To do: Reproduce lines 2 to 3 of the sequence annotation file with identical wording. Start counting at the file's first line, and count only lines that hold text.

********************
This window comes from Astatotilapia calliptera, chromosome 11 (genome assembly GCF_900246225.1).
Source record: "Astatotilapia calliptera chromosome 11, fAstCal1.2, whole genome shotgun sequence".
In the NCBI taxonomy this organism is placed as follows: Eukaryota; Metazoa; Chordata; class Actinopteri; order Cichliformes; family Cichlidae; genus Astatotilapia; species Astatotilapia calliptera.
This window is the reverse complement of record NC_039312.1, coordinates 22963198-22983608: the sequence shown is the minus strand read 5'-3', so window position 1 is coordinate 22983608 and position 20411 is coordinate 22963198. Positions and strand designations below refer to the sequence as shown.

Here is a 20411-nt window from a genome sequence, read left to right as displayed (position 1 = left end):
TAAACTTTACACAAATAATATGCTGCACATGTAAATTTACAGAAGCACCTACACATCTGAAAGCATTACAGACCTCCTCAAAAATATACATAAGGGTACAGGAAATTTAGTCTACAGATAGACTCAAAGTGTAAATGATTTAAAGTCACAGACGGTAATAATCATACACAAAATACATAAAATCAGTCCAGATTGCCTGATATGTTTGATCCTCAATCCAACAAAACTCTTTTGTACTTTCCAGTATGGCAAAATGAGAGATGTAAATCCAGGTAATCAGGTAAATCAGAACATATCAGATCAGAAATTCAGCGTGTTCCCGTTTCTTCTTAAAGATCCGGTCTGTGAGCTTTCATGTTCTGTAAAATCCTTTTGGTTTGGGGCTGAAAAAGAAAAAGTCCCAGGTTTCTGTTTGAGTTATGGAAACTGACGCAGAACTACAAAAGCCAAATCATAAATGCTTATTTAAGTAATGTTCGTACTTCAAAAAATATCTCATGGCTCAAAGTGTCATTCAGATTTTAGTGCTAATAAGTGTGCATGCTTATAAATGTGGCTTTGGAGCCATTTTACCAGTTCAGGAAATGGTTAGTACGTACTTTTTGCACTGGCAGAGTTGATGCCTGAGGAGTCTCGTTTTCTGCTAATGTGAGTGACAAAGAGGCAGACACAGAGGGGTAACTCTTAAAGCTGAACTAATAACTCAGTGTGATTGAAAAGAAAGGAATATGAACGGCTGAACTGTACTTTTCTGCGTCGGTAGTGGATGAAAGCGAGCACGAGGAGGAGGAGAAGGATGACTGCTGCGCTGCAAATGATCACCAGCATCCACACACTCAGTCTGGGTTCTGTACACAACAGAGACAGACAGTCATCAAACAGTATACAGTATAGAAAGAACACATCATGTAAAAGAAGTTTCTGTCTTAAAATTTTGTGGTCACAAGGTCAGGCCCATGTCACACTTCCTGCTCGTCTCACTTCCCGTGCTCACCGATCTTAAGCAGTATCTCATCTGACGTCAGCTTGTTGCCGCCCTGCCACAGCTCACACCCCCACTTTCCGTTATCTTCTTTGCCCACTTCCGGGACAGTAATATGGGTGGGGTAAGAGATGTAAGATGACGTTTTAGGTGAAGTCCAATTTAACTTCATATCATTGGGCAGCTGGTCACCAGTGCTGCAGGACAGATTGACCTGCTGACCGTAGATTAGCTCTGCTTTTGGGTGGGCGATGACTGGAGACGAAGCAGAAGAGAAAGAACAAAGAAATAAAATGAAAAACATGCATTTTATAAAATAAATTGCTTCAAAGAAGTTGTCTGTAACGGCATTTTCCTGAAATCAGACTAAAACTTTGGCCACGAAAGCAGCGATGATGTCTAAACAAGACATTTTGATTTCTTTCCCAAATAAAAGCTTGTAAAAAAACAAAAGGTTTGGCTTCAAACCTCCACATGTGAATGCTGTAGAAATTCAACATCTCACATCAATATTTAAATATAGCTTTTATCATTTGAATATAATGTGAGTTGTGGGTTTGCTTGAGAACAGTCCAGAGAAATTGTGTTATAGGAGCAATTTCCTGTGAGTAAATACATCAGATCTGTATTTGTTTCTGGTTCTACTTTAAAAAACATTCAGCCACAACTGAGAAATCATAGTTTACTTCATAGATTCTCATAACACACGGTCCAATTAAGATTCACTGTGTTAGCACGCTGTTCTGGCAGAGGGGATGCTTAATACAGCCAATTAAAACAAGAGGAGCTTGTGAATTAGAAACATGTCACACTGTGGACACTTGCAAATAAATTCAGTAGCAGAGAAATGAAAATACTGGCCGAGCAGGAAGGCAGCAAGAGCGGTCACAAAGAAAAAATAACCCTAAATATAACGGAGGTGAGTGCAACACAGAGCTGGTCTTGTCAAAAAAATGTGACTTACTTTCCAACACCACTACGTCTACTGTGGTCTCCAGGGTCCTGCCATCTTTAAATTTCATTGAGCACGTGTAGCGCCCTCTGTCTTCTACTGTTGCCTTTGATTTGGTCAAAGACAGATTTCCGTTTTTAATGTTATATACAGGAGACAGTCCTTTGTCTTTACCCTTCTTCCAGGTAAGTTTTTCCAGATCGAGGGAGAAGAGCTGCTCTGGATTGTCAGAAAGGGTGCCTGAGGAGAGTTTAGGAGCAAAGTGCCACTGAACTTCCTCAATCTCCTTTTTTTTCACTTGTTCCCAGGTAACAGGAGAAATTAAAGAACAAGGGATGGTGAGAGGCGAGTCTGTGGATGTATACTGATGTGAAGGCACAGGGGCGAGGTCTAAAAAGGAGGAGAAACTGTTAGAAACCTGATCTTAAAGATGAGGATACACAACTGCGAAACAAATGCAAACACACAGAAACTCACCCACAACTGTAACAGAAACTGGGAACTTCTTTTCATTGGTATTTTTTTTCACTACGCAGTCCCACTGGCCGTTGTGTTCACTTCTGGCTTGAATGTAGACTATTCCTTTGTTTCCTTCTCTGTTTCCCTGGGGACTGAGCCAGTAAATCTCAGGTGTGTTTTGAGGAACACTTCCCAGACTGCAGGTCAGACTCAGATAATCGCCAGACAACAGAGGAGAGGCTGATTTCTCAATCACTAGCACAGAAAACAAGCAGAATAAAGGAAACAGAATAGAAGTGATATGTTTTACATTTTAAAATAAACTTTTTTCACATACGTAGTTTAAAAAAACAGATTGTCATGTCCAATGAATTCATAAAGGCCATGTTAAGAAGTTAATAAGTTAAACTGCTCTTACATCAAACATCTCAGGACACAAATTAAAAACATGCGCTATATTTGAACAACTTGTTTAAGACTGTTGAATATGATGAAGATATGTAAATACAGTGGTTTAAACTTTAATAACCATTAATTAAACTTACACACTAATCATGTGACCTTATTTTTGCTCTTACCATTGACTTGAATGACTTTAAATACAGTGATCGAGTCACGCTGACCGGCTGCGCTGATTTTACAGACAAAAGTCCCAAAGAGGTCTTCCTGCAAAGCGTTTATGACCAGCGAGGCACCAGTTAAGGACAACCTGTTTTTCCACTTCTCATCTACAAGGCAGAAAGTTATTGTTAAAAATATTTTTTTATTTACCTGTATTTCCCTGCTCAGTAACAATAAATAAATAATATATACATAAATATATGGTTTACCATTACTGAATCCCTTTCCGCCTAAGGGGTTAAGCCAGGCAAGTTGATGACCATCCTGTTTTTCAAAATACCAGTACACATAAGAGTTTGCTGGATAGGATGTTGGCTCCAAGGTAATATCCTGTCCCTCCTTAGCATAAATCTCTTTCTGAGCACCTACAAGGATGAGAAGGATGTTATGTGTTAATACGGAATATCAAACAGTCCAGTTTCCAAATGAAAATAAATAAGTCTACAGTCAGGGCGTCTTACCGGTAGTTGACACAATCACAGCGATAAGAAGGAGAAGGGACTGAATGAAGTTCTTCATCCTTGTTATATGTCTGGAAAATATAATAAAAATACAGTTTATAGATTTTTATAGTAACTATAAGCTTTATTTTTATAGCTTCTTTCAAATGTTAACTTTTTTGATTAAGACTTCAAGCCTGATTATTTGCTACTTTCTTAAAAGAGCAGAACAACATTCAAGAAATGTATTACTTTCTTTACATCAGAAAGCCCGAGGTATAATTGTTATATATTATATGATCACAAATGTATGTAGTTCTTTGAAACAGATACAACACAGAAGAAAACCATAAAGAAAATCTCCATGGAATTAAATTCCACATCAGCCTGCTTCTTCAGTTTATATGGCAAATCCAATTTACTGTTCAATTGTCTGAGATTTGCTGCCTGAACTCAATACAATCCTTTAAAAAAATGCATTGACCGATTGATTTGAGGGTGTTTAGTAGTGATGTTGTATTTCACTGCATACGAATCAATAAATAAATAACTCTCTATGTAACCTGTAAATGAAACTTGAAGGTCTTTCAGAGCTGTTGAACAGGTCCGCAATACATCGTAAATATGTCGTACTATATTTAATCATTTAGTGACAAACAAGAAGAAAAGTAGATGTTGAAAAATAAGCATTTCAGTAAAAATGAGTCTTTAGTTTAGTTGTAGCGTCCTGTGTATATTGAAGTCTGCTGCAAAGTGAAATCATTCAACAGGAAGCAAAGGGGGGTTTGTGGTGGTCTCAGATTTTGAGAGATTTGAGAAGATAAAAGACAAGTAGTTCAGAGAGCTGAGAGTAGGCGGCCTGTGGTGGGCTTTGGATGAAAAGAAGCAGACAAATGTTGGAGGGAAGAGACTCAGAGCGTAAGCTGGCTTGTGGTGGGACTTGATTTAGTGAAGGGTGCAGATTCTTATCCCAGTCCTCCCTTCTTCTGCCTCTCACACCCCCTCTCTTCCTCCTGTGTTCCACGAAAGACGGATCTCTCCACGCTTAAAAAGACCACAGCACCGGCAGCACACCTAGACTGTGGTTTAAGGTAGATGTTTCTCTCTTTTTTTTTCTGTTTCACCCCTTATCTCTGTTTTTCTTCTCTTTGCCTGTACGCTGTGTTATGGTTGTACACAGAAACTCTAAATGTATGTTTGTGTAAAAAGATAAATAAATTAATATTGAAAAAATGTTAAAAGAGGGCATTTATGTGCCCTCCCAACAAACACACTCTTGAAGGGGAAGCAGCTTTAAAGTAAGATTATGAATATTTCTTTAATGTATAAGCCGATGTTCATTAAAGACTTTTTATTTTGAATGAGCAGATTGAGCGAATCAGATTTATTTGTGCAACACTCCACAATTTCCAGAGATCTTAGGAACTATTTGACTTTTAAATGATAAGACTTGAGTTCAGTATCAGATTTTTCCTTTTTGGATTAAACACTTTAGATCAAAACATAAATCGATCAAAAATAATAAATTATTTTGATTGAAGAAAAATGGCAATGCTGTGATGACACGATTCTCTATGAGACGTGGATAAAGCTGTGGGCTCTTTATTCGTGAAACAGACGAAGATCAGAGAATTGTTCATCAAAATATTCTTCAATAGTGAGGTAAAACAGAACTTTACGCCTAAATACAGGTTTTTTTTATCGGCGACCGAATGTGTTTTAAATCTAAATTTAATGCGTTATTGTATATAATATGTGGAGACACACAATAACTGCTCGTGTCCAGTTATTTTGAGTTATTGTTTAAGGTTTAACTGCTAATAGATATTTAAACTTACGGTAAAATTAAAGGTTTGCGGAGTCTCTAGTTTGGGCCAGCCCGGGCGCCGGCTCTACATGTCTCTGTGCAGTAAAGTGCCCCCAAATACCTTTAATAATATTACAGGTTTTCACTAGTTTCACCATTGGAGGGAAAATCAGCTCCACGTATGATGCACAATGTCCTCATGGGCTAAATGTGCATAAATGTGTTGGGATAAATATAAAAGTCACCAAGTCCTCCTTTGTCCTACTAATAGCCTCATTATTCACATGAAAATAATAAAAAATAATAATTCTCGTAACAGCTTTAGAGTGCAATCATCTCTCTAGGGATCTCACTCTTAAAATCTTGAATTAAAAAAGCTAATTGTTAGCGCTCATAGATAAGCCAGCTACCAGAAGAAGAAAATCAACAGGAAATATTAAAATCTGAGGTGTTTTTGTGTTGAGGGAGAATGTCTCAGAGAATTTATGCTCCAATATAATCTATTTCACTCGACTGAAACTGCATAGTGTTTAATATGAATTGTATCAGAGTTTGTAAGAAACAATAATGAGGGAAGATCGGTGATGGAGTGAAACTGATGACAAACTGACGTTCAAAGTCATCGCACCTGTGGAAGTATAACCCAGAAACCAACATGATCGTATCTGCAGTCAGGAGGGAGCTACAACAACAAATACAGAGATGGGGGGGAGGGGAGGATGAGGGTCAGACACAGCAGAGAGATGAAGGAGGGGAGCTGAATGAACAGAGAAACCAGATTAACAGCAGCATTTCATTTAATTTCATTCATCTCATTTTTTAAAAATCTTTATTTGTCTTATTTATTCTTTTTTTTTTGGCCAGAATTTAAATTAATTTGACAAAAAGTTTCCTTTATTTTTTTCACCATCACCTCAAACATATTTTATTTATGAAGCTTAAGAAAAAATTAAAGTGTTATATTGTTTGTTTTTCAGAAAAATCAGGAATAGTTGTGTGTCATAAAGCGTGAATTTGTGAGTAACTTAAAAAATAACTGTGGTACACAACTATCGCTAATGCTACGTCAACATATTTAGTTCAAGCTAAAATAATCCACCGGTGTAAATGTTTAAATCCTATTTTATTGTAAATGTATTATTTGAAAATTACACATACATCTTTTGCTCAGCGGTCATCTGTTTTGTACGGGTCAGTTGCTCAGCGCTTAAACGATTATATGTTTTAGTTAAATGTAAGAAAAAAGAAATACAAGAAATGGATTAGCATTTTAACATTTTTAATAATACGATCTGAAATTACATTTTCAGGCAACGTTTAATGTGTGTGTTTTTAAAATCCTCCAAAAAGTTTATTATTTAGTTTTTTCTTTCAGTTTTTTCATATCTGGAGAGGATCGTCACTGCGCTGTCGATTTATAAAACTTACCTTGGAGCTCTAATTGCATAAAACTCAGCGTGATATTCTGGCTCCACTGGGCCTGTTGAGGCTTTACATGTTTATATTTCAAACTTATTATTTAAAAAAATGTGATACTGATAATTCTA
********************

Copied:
Source record: "Astatotilapia calliptera chromosome 11, fAstCal1.2, whole genome shotgun sequence".
In the NCBI taxonomy this organism is placed as follows: Eukaryota; Metazoa; Chordata; class Actinopteri; order Cichliformes; family Cichlidae; genus Astatotilapia; species Astatotilapia calliptera.